Hence u is tindependent, and the proof is completed. □
Proof of Theorem 2.1
The proof of this theorem is standard (see [5]). For convenience, we recover the process. Let us take j for which
It follows that
i.e. \(j1\in\mathbb{M}_{a}(u)\), so Lemma 2.2 holds for \(j1\). Now we arrive at the following obvious contradiction to (7):
Therefore
which implies
To obtain a similar estimate for u over the whole cylinder (and not only over the lower half part) we use an upper barrier. Define \(w(x,t)=C_{3}x^{q}+C_{4}t\) where \(C_{4}=1+\gamma_{1}(qC_{3})^{p1} (1+\frac{1}{p1} )\) and \(C_{3}>0\). Let now \(Q^{+}_{1}=B_{1}(0)\times(0,1)\). Then proceeding as Lemma 2.1, we deduce
Since by choosing \(C_{3}\) large, we will have \(w\geq u\) on \(\partial_{p}Q^{+}_{1}\), where for the estimate on \(\{t=0\}\) we have sued the previous discussion, i.e., \(S(r,u)\leq Cr^{q}\). Hence by the comparison principle we have \(w\geq u\) in \(Q^{+}_{1}\). Therefore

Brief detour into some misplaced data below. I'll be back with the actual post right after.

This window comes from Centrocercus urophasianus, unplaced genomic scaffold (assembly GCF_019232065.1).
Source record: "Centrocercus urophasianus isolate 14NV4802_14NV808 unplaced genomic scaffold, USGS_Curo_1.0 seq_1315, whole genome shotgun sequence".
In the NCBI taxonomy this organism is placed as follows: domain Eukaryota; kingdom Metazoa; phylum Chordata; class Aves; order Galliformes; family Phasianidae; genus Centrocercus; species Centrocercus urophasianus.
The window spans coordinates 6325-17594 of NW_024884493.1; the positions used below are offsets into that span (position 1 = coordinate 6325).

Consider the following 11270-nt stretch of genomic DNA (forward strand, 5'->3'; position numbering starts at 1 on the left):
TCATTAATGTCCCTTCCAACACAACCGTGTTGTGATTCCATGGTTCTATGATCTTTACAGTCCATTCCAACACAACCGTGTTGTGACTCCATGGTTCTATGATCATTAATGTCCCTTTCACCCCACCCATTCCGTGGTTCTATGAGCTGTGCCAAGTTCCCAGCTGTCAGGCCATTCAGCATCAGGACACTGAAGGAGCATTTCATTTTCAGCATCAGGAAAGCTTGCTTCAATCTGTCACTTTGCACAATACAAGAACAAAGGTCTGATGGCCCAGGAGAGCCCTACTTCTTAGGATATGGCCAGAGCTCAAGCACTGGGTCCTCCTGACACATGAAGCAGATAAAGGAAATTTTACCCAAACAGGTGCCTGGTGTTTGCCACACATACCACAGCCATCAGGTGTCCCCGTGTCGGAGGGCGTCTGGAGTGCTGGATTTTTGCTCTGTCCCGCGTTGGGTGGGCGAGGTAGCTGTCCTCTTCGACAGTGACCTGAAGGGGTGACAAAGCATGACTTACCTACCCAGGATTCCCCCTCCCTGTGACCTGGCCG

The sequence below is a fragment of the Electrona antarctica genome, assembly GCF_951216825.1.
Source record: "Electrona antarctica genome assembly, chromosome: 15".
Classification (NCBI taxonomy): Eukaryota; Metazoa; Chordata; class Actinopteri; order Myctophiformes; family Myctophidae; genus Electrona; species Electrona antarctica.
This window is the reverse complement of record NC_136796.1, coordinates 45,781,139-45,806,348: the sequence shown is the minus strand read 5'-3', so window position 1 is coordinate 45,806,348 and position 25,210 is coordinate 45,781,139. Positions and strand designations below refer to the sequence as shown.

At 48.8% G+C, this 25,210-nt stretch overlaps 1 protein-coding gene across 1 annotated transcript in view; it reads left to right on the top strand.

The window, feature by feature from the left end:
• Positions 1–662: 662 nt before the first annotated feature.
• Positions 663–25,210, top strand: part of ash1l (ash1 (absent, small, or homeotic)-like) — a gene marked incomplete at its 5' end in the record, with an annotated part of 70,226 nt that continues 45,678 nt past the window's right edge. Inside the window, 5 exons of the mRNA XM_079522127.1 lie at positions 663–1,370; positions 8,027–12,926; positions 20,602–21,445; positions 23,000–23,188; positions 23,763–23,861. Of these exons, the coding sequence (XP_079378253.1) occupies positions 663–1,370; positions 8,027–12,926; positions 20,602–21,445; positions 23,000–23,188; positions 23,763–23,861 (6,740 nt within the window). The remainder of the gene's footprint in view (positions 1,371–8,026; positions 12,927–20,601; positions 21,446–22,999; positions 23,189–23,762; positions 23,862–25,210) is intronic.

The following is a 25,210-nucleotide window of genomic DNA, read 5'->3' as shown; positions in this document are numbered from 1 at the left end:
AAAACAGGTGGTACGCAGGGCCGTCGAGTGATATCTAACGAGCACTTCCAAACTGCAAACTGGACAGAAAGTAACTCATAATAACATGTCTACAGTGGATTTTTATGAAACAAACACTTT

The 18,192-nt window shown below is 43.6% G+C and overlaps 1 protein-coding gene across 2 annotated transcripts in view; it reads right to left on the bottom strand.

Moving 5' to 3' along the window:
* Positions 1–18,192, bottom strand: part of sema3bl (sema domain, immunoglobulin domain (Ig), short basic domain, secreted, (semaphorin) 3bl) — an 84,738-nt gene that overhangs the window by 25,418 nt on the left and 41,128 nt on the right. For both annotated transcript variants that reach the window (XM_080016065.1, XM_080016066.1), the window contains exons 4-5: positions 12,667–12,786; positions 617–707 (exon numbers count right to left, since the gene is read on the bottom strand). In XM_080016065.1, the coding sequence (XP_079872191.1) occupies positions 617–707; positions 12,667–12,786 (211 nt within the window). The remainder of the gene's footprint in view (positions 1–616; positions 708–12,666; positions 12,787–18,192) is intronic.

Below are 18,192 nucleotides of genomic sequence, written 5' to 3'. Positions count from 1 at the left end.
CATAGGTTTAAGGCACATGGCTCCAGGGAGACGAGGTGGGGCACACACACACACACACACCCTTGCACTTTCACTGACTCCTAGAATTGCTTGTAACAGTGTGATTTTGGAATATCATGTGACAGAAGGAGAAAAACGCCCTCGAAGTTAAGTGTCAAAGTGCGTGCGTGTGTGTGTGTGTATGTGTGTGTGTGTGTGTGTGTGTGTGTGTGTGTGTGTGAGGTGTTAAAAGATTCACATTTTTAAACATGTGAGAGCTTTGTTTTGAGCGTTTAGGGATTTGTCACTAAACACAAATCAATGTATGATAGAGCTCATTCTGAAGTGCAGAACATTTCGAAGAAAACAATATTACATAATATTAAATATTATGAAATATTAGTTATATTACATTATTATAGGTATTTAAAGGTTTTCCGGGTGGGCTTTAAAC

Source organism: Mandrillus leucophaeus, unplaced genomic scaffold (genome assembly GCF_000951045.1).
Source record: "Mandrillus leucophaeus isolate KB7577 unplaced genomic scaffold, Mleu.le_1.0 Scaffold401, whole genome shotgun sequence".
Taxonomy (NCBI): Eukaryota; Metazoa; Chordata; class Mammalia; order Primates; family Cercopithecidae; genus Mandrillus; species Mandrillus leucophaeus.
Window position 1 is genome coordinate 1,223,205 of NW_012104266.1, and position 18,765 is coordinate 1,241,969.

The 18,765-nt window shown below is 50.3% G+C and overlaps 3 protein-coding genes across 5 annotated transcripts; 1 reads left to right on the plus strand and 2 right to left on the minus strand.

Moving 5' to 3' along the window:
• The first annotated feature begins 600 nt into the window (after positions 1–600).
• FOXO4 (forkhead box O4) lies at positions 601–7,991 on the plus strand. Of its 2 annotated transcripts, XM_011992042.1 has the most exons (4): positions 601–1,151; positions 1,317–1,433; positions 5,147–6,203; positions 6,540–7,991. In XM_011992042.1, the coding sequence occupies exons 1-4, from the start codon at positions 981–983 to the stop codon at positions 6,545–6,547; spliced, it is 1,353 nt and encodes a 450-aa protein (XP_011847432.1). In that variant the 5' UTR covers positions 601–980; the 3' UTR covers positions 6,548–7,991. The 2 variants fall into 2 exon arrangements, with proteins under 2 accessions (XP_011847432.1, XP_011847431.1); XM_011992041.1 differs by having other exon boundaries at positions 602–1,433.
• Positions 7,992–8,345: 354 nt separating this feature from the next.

The proof is completed. □
Proof of the main theorem
Having the estimates from below and above for the function u, one can prove our main result as in [5]. For completeness we carry out the minor changes in the proof of [5].
Proof of the main theorem
Without loss of generality, we assume that the compact set K in the main theorem is the closed unit cylinder \(\overline{Q}_{1}\), and, moreover, that \(\overline{Q}_{2}\subset\Omega_{T}\).
For \((x,t)\in U^{+}\cap\overline{Q}_{1}\), let \(d(x,t)\) be defined as in Theorem 2.1 and take \((x^{0},t^{0})\in\partial U^{+}\cap\overline{Q}_{1}\) which realizes this distance. Next define \(\widetilde{u}(y,s)=u(x^{0}+y,t^{0}+s)\) in \(Q_{1}\). Let \(M=\max\{\\theta\_{\infty,\Omega_{T}},\Lambda_{0}\}\), \(\widetilde{a}(y,\eta)=\frac{a(x^{0}+y,M\eta)}{M}\) and \(\widetilde{A} v(y,s)=\operatorname{div} \widetilde{a}(y,\nabla v(y,s))\). We claim that \(\frac{\widetilde{u}}{M}\in \mathscr{G}_{\widetilde{a}}\). Indeed, one may verify directly that ã satisfies all structural conditions (not necessarily with the same constants as a). Furthermore, we have
and
Therefore we infer by Theorem 2.1 that
Let \((z,\tau)\in\partial U^{+}\cap\overline{Q}_{1}\). Then, for \(0< r<1\), by Lemma 2.1, there exists \(x^{1}\in\partial B_{r}(z)\) such that
It follows from (8) that
Let \(\delta=(\frac{c_{0}}{MM_{0}})^{\frac{p1}{p}}\). Then \(d(x,\tau)\geq\delta r\), and \(0<\delta\leq1\). Therefore
Now choose \(y\in[z,x^{1}]\) such that \(yx^{1}=\frac{\delta r}{2}\). Then we have
Indeed, for any \(y_{0}\in B_{\frac{\delta r}{2}}(y)\), we have